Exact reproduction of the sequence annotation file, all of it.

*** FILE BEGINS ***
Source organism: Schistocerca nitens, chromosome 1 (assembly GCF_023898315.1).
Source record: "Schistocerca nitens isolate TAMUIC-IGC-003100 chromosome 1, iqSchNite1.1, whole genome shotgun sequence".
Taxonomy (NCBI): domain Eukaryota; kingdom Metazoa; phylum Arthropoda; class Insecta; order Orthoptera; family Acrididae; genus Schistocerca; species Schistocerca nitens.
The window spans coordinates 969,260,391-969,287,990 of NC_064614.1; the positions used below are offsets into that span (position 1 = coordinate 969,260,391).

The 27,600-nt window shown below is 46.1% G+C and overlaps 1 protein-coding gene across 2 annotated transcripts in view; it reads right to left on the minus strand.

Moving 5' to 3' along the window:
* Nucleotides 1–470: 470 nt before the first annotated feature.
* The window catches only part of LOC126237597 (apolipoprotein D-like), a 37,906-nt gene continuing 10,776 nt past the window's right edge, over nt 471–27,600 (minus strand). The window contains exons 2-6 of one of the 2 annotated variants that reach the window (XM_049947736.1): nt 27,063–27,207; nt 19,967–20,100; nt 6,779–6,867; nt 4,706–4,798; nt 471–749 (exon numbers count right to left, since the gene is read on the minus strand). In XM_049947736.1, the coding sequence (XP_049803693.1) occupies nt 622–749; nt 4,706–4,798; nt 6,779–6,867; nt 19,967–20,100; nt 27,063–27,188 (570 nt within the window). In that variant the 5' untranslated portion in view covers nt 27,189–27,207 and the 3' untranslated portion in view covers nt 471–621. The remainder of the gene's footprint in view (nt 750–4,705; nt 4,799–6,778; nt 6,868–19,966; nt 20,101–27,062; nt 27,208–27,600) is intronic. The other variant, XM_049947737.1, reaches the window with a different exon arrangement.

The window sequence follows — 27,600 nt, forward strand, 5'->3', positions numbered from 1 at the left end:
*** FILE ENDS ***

Source organism: Schistocerca nitens, chromosome 1 (assembly GCF_023898315.1).
Source record: "Schistocerca nitens isolate TAMUIC-IGC-003100 chromosome 1, iqSchNite1.1, whole genome shotgun sequence".
Taxonomy (NCBI): domain Eukaryota; kingdom Metazoa; phylum Arthropoda; class Insecta; order Orthoptera; family Acrididae; genus Schistocerca; species Schistocerca nitens.
The window spans coordinates 969,260,391-969,287,990 of NC_064614.1; the positions used below are offsets into that span (position 1 = coordinate 969,260,391).

The 27,600-nt window shown below is 46.1% G+C and overlaps 1 protein-coding gene across 2 annotated transcripts in view; it reads right to left on the minus strand.

Moving 5' to 3' along the window:
* Nucleotides 1–470: 470 nt before the first annotated feature.
* The window catches only part of LOC126237597 (apolipoprotein D-like), a 37,906-nt gene continuing 10,776 nt past the window's right edge, over nt 471–27,600 (minus strand). The window contains exons 2-6 of one of the 2 annotated variants that reach the window (XM_049947736.1): nt 27,063–27,207; nt 19,967–20,100; nt 6,779–6,867; nt 4,706–4,798; nt 471–749 (exon numbers count right to left, since the gene is read on the minus strand). In XM_049947736.1, the coding sequence (XP_049803693.1) occupies nt 622–749; nt 4,706–4,798; nt 6,779–6,867; nt 19,967–20,100; nt 27,063–27,188 (570 nt within the window). In that variant the 5' untranslated portion in view covers nt 27,189–27,207 and the 3' untranslated portion in view covers nt 471–621. The remainder of the gene's footprint in view (nt 750–4,705; nt 4,799–6,778; nt 6,868–19,966; nt 20,101–27,062; nt 27,208–27,600) is intronic. The other variant, XM_049947737.1, reaches the window with a different exon arrangement.

The window sequence follows — 27,600 nt, forward strand, 5'->3', positions numbered from 1 at the left end: